Here’s a question: if you lie on an employment application in order to get a job, and you do in fact get the job as a result, was your dishonest behavior in your self-interest?
Most of us would probably say that the lie did advance your short-term interest, although there is a strong likelihood that long-term, simply as a practical matter, your dishonesty would come back to bite you. Thoughtful respondents might go further, pointing out that even when we “get away” with unethical behaviors, such actions tend to make us less aware of the effects of such behaviors on ourselves and others, and ultimately cause us to be worse people than we might otherwise be.
Being a deeply flawed human is arguably not in our self-interest.
Assuming you agree with this analysis of where self-interest properly lies, what can we say about corporations and other financially-interested parties that intentionally and knowingly create public doubt about climate change?
A recent article in the Proceedings of the National Academy of Scientists didn’t ask that question, but it did explore the “organizational and financial roots of polarization.” (That’s academic-ese for the process of intentionally sowing doubt about settled science.)
Ideological polarization around environmental issues—especially climate change—have increased in the last 20 years. This polarization has led to public uncertainty, and in some cases, policy stalemate. Much attention has been given to understanding individual attitudes, but much less to the larger organizational and financial roots of polarization. This gap is due to prior difficulties in gathering and analyzing quantitative data about these complex and furtive processes. This paper uses comprehensive text and network data to show how corporate funding influences the production and actual thematic content of polarization efforts. It highlights the important influence of private funding in public knowledge and politics, and provides researchers a methodological model for future studies that blend large-scale textual discourse with social networks.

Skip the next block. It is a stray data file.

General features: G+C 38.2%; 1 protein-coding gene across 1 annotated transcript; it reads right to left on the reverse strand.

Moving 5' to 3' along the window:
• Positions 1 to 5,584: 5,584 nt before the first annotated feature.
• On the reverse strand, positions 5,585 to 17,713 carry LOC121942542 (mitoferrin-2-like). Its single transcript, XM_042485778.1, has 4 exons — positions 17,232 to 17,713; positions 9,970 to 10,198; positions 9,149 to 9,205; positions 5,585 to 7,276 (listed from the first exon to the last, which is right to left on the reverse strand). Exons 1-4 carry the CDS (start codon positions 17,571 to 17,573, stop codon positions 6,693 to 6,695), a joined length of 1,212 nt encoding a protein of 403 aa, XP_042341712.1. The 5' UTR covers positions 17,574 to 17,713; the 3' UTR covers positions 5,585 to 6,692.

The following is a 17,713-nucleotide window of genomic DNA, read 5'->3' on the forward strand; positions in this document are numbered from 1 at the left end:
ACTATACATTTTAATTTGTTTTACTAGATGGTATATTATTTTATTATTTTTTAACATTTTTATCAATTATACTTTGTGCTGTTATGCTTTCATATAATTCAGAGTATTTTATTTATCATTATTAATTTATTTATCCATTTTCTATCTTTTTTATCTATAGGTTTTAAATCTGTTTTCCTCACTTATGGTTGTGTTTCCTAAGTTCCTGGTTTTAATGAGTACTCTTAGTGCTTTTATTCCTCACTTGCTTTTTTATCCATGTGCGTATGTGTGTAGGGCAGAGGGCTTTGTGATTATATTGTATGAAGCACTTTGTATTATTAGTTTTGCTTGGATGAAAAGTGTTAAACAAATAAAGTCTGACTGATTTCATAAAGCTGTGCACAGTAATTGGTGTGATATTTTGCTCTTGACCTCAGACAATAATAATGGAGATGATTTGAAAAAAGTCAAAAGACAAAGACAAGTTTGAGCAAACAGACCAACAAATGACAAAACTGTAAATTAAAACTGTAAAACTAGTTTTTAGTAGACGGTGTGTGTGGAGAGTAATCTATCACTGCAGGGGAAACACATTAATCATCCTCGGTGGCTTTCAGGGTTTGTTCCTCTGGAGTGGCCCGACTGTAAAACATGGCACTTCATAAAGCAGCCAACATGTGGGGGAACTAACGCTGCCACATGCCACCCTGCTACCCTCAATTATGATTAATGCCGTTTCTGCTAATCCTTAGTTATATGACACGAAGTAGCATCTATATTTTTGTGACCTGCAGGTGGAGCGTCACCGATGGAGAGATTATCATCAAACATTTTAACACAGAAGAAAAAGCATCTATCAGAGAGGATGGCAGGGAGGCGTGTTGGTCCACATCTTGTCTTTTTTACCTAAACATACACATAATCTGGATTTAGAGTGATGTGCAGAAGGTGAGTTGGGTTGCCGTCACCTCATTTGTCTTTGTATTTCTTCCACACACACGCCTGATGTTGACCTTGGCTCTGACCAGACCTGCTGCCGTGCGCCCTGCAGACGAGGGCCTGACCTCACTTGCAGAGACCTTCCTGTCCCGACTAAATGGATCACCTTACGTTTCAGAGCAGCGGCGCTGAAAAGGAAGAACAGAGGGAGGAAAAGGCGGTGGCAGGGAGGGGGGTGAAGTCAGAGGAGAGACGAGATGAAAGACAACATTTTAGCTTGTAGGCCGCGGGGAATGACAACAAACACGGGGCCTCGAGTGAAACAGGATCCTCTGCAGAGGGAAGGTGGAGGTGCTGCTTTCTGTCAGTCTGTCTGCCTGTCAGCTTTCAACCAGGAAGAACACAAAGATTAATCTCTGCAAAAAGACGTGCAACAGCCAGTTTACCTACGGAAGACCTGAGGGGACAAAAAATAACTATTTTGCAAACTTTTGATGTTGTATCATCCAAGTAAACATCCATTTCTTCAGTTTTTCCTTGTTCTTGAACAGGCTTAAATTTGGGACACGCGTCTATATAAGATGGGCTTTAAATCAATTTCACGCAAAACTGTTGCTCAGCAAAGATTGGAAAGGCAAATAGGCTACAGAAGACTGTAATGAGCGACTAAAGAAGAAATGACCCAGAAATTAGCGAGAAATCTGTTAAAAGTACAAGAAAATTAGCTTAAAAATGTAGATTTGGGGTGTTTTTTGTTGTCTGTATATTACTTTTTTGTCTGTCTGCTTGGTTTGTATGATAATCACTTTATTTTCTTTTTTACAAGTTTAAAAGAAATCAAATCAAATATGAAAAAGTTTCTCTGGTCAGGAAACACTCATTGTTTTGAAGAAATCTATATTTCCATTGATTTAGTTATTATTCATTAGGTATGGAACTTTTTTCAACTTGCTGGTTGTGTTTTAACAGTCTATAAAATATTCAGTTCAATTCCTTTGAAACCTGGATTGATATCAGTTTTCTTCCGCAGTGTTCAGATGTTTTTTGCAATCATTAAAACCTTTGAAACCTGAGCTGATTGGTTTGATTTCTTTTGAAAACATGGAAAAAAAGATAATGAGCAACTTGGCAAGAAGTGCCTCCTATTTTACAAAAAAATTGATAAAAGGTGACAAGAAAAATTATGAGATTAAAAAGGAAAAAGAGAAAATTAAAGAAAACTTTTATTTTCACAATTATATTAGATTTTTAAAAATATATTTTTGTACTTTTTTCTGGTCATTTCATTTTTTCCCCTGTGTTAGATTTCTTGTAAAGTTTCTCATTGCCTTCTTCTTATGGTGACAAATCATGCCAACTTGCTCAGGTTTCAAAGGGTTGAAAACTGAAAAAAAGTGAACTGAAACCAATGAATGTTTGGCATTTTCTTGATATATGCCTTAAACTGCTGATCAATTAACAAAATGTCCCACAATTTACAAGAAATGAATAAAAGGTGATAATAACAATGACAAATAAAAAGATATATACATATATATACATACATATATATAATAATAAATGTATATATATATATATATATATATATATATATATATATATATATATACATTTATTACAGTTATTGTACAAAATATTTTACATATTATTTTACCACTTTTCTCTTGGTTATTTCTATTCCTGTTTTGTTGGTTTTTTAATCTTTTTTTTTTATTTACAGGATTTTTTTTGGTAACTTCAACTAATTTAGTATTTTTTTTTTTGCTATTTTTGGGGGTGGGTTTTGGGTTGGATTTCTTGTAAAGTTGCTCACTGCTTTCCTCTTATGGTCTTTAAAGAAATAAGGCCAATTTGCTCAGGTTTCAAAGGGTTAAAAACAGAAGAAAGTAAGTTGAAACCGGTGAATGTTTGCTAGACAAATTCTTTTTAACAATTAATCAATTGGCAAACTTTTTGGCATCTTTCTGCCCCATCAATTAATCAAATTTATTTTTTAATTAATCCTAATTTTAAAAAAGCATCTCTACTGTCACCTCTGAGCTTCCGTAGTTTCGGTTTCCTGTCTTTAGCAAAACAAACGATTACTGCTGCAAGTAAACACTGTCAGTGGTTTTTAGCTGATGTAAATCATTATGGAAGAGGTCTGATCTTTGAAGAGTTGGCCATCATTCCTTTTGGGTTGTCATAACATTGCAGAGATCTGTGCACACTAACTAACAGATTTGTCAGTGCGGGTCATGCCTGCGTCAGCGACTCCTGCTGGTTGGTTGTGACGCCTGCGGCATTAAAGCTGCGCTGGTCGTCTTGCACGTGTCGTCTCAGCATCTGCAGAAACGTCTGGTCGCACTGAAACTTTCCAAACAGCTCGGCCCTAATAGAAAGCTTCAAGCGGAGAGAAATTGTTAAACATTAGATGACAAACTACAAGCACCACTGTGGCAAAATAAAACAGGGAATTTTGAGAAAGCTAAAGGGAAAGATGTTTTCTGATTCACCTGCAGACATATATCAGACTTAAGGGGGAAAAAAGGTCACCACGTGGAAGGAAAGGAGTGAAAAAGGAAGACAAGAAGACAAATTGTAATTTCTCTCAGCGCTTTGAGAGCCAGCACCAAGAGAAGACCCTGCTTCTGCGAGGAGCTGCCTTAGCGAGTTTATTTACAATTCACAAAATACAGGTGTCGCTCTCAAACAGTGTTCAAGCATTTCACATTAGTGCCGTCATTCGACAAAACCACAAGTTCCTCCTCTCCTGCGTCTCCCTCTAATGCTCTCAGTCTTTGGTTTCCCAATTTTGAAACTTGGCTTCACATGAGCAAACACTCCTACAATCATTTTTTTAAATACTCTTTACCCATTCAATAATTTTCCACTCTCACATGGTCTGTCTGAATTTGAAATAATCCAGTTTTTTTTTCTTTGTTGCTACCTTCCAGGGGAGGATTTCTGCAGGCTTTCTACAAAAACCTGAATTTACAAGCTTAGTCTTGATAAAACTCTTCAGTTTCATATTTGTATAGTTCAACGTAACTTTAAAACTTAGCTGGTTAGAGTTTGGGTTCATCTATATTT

The entire article can be accessed at the link. Basically, it confirms that “uncertainty” is the desired outcome of expenditures made on behalf of fossil fuel interests. (I know you are shocked–shocked–to find that gambling is going on here.)
Many people excuse the efforts of gas and oil and coal interests to slow the development of renewable energy and green practices on the grounds that these companies and lobbyists are acting in their “self-interest.” I have heard people say that, although it is unfortunate, it is understandable that these companies would try to protect their bottom lines.
It may be understandable (it’s also “understandable” that people steal things they want, or shoot people they dislike), but it is profoundly immoral. And as far as “self-interest” is concerned, delaying widespread recognition of an existential threat to the planet cannot possibly be in the “self-interest” of any of the planet’s inhabitants.
Many years ago, De Toqueville admired Americans for displaying “enlightened self-interest,” or “self-interest rightly understood.” As he explained it,
The Americans…are fond of explaining almost all the actions of their lives by the principle of interest rightly understood; they show with complacency how an enlightened regard for themselves constantly prompts them to assist each other, and inclines them willingly to sacrifice a portion of their time and property to the welfare of the state.
Just like that lie on the employment application, climate-change denial in service of a short-term bottom line will eventually destroy the reputations of the liars. But in this case, the likely damage to millions of their fellow humans–including their own progeny– makes loss of reputation a pretty inadequate price to pay.